The two companies which have the most experience with the collector header on the Honda 750 are Action 4's in Santa Ana, California and R.C. Engineering in Torrance. Both of these companies are active in competition at the dragstrip (against each other), and make a variety of custom exhausts for the 750. Action 4's newest collector header for the Four is a 180-degree tuned system which is just becoming available. Another recent entry into the Honda header market is Jardine Headers, well known for automotive competition exhausts.

In the non-collector field these same companies market make a variety of special exhaust systems for the Honda Four, drag pipes with and without megaphones, and street systems. Yoshimura Competition also offers racing headers with megs for road racing. These pipes tuck in under the engine for maximum cornering ability.

Next, in order of importance, is better internal breathing for the engine. If you add better carburetion and exhaust, probably the first thing that occurs to most builders is to install a better cam. This can be a losing battle in the unmodified Honda engine, because of the fact that the stock head suffers from restricted breathing. Most high performance cams rely on increased lift to get more air/fuel mixture into the cylinders, and this is something that the Honda engine can't make good use of until it has been modified. Our testing on the Honda head pointed out the fact that airflow through the intake reaches a peak at about the .300 lift point, and further increases in lift do not help. If you intend to install a hotter cam in the otherwise stock engine, get a cam which uses somewhat more duration and lifts to only about .350-inch. This is easier on the valve train, as forces increase dramatically with increased lift, and reliability will be increased.

Currently the best cam for competition seems to be the Kenny Harman F grind. This is an all out racing cam and several alterations to the engine, including cutting deeper valve pockets in the pistons are necessary with this cam. Action 4's offers this cam as part of their line and their custom racing pistons are clearanced to handle the extra lift.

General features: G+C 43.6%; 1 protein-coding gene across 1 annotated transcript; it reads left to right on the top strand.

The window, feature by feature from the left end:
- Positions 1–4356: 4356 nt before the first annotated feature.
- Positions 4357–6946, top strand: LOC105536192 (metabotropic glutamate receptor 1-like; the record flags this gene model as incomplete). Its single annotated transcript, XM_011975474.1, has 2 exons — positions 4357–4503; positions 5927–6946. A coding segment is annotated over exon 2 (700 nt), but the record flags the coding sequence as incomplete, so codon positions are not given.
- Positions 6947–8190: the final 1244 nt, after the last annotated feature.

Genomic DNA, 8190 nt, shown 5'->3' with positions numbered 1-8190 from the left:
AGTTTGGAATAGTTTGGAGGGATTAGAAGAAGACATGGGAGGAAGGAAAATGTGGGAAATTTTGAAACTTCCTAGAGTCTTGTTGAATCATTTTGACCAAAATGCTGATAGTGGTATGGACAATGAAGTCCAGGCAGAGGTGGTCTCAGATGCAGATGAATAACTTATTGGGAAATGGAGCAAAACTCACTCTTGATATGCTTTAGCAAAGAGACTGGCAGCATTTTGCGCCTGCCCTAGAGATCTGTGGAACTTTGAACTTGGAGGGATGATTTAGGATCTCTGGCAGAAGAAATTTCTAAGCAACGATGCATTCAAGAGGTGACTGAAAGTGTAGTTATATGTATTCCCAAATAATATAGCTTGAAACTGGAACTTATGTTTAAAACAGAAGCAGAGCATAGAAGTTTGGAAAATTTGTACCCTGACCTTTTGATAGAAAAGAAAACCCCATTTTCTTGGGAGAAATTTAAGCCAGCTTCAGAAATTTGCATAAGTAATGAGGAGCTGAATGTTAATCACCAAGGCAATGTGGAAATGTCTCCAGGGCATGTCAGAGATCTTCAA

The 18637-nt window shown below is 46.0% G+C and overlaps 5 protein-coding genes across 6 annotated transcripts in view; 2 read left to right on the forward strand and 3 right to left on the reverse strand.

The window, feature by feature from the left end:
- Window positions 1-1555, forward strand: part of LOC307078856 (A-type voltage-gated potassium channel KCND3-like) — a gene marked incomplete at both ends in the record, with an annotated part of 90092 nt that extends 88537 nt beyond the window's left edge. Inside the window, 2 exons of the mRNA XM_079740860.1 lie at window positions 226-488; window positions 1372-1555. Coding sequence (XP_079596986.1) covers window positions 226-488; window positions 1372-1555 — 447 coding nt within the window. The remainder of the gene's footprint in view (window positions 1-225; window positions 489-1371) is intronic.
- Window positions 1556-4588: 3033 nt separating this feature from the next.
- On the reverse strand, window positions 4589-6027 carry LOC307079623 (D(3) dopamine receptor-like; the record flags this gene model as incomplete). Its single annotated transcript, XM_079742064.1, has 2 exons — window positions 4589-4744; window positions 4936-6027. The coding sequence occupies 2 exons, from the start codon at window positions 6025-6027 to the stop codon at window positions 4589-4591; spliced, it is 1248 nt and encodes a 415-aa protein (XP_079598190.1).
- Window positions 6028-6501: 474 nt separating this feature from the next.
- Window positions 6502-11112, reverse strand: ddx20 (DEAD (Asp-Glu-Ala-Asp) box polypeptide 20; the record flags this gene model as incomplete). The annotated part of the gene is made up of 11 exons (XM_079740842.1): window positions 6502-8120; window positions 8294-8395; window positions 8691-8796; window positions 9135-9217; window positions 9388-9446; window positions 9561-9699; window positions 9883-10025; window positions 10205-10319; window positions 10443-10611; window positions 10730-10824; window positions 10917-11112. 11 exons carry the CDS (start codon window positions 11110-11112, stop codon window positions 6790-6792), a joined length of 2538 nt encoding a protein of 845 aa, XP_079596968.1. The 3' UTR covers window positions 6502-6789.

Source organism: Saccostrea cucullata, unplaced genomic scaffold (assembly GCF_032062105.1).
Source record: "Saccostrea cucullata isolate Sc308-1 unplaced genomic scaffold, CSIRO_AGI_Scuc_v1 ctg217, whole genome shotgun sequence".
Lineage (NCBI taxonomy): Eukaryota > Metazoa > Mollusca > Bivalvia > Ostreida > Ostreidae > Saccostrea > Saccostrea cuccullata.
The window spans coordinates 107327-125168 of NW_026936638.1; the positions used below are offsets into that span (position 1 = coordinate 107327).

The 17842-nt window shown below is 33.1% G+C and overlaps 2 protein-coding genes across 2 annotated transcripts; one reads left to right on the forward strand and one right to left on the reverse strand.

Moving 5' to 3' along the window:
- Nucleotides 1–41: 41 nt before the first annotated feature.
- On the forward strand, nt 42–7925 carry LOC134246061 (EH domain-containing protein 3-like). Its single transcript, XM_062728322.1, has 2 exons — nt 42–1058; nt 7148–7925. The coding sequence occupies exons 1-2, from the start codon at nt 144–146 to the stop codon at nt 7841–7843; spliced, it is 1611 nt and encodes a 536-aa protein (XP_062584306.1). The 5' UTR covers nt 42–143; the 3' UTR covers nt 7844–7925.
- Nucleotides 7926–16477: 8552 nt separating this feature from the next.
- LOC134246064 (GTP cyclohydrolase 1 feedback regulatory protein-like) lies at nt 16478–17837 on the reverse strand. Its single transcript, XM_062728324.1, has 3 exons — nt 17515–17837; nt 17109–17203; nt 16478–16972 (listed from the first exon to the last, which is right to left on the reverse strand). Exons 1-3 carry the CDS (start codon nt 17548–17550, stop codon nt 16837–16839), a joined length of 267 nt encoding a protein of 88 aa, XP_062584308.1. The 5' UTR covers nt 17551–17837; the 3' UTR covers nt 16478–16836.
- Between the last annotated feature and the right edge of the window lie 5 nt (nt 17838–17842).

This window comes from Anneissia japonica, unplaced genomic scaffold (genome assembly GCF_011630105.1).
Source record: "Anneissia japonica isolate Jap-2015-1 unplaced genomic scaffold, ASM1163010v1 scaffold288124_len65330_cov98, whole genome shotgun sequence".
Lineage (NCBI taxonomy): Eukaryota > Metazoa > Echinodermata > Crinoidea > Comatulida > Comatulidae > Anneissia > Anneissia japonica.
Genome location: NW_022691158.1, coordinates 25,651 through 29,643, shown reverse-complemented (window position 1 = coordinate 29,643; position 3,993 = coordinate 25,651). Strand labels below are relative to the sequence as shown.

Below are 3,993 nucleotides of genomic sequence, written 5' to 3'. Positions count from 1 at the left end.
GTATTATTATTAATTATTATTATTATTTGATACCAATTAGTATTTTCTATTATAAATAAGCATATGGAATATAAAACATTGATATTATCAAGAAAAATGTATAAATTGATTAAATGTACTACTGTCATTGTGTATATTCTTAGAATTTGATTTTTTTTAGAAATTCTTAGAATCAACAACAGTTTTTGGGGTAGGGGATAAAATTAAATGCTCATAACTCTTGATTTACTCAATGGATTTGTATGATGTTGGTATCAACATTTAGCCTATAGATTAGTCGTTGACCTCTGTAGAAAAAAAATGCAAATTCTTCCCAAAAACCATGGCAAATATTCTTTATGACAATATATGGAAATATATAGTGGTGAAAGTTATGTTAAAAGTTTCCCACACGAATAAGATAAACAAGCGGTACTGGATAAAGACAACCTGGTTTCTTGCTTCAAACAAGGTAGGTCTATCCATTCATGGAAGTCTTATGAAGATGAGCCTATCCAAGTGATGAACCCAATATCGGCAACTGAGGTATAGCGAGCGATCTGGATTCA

If the head is ported and polished, lifts of .400 and above can be used. Valve shape on the Four is excellent and no modifications are necessary. In addition to opening and reshaping the intake port, the engine will gain considerable power by grinding away much of the shrouding around the spark plug tip in the combustion chamber. When finished, it gives the Honda a hemi-like look and really adds to the engine's horsepower. One word of advice that we should offer is don't do the job yourself unless you have quite a bit of experience in porting. This is one job that's best left to the shops that are equipped to handle it.

Increasing the displacement of the Honda is a sure route to more power. There are several kits on the market to enlarge the cylinders of the Four to as large as 915cc's! The popular sizes are 785cc, 811cc, and 836cc. These big bore kits are not too expensive and require only a minor amount of machining to install. Th two major suppliers of the big bore kits for the Honda 750 are Action 4's and Powroll, who supply all sizes and have a complete line of custom made and modified parts to equip the kits.

Several of the speed equipment suppliers are working on the problem of providing better rods for the 750 and we hear rumors that an entirely new forged rod may be available this year from a southern California designer. At the moment, Action 4's offers a carefully lightened and polished rod as part of their engine packages, and Russ Collins at R.C. Competition Engineering sells a heat treated and shot peened version.

Electrical systems for the Honda are limited to two magneto units, one by R.C. Competition, the other by Yoshimura. Later this year we expect the Joe Hunt Magneto for the 750 to become available. For most street applications, the stock ignition system works well, the magneto being necessary only for competition.

The Honda 750 represents a real challenge to the rest of the big engine field in motorcycle drag racing. It is tough, makes a lot of power for its size, and has the added advantage of having more speed equipment available for it than any other engine except the big Harleys. We've included a list of the major speed equipment suppliers for the Honda to assist you in getting the parts you need to turn your Honda Four into a real screamer.


Action 4's2621 S. Main StreetSanta Ana, California 92707
Yoshimura CompetitionP.O. Box 267Waterford, California 95836
Powroll PerformanceP.O. Box 926Bend, Oregon 97701
R.C. Competition Engineering2920 Sepulveda Blvd.Torrance, California 90505
Branch Flowmetrics1637 E. BurnettLong Beach, California
Hunt Magnetos2600 W. Vernon AvenueLos Angeles, California
Mikuni K. American Corp.7923 Gloria AvenueVan Nuys, California 91406
K-H Cams2163 S. Hathaway StreetSanta Ana, California 91705

Friday, October 1, 2010

"The Norton Project" - A Heartwarming Tale of Theft

Two brothers steal, restore, and give back their Dad's Norton. An awesome video. Watch it all the way through, it's totally worth it.